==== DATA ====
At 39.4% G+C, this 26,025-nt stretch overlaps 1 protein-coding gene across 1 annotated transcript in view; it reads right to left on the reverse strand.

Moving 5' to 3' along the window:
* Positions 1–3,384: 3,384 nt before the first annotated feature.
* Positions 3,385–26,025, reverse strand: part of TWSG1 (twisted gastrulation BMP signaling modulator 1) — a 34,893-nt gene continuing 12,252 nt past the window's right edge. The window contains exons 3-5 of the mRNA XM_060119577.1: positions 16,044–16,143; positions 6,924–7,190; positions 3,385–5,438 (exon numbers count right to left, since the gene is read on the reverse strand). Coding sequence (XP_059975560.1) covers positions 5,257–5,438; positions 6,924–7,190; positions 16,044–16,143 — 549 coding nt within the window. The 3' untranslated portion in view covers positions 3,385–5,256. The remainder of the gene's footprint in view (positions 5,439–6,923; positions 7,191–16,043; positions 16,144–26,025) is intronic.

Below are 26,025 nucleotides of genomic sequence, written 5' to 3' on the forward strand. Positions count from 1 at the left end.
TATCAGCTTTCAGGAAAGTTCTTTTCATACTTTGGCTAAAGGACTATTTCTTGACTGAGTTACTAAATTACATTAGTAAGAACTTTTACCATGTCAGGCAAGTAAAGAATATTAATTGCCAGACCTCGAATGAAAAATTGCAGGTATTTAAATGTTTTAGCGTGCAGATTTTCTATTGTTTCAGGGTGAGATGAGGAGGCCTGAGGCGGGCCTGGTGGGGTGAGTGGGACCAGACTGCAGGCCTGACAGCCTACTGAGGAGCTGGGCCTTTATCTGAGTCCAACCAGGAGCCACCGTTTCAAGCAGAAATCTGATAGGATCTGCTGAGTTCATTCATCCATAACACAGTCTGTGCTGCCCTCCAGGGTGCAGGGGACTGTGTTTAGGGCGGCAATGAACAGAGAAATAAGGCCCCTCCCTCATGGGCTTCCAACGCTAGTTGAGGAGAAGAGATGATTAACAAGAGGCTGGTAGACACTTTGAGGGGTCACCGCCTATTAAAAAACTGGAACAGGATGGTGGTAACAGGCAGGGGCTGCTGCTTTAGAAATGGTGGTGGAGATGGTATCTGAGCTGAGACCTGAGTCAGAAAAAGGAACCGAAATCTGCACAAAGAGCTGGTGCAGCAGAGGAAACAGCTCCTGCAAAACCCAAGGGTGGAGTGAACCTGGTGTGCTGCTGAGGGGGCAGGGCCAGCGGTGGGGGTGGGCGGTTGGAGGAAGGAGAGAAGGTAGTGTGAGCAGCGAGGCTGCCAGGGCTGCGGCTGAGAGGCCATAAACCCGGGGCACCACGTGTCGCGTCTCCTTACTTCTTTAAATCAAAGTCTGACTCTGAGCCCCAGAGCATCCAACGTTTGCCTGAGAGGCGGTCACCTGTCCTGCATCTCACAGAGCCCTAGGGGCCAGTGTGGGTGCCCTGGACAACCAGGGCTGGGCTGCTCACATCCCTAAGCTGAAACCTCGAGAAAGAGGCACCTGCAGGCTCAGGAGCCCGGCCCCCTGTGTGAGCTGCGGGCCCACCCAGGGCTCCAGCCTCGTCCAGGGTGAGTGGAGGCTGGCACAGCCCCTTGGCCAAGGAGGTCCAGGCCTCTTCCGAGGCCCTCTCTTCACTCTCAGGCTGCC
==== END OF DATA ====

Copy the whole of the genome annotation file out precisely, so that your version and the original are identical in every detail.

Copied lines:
At 39.4% G+C, this 26,025-nt stretch overlaps 1 protein-coding gene across 1 annotated transcript in view; it reads right to left on the reverse strand.

Moving 5' to 3' along the window:
* Positions 1–3,384: 3,384 nt before the first annotated feature.
* Positions 3,385–26,025, reverse strand: part of TWSG1 (twisted gastrulation BMP signaling modulator 1) — a 34,893-nt gene continuing 12,252 nt past the window's right edge. The window contains exons 3-5 of the mRNA XM_060119577.1: positions 16,044–16,143; positions 6,924–7,190; positions 3,385–5,438 (exon numbers count right to left, since the gene is read on the reverse strand). Coding sequence (XP_059975560.1) covers positions 5,257–5,438; positions 6,924–7,190; positions 16,044–16,143 — 549 coding nt within the window. The 3' untranslated portion in view covers positions 3,385–5,256. The remainder of the gene's footprint in view (positions 5,439–6,923; positions 7,191–16,043; positions 16,144–26,025) is intronic.

Below are 26,025 nucleotides of genomic sequence, written 5' to 3' on the forward strand. Positions count from 1 at the left end.
TATCAGCTTTCAGGAAAGTTCTTTTCATACTTTGGCTAAAGGACTATTTCTTGACTGAGTTACTAAATTACATTAGTAAGAACTTTTACCATGTCAGGCAAGTAAAGAATATTAATTGCCAGACCTCGAATGAAAAATTGCAGGTATTTAAATGTTTTAGCGTGCAGATTTTCTATTGTTTCAGGGTGAGATGAGGAGGCCTGAGGCGGGCCTGGTGGGGTGAGTGGGACCAGACTGCAGGCCTGACAGCCTACTGAGGAGCTGGGCCTTTATCTGAGTCCAACCAGGAGCCACCGTTTCAAGCAGAAATCTGATAGGATCTGCTGAGTTCATTCATCCATAACACAGTCTGTGCTGCCCTCCAGGGTGCAGGGGACTGTGTTTAGGGCGGCAATGAACAGAGAAATAAGGCCCCTCCCTCATGGGCTTCCAACGCTAGTTGAGGAGAAGAGATGATTAACAAGAGGCTGGTAGACACTTTGAGGGGTCACCGCCTATTAAAAAACTGGAACAGGATGGTGGTAACAGGCAGGGGCTGCTGCTTTAGAAATGGTGGTGGAGATGGTATCTGAGCTGAGACCTGAGTCAGAAAAAGGAACCGAAATCTGCACAAAGAGCTGGTGCAGCAGAGGAAACAGCTCCTGCAAAACCCAAGGGTGGAGTGAACCTGGTGTGCTGCTGAGGGGGCAGGGCCAGCGGTGGGGGTGGGCGGTTGGAGGAAGGAGAGAAGGTAGTGTGAGCAGCGAGGCTGCCAGGGCTGCGGCTGAGAGGCCATAAACCCGGGGCACCACGTGTCGCGTCTCCTTACTTCTTTAAATCAAAGTCTGACTCTGAGCCCCAGAGCATCCAACGTTTGCCTGAGAGGCGGTCACCTGTCCTGCATCTCACAGAGCCCTAGGGGCCAGTGTGGGTGCCCTGGACAACCAGGGCTGGGCTGCTCACATCCCTAAGCTGAAACCTCGAGAAAGAGGCACCTGCAGGCTCAGGAGCCCGGCCCCCTGTGTGAGCTGCGGGCCCACCCAGGGCTCCAGCCTCGTCCAGGGTGAGTGGAGGCTGGCACAGCCCCTTGGCCAAGGAGGTCCAGGCCTCTTCCGAGGCCCTCTCTTCACTCTCAGGCTGCC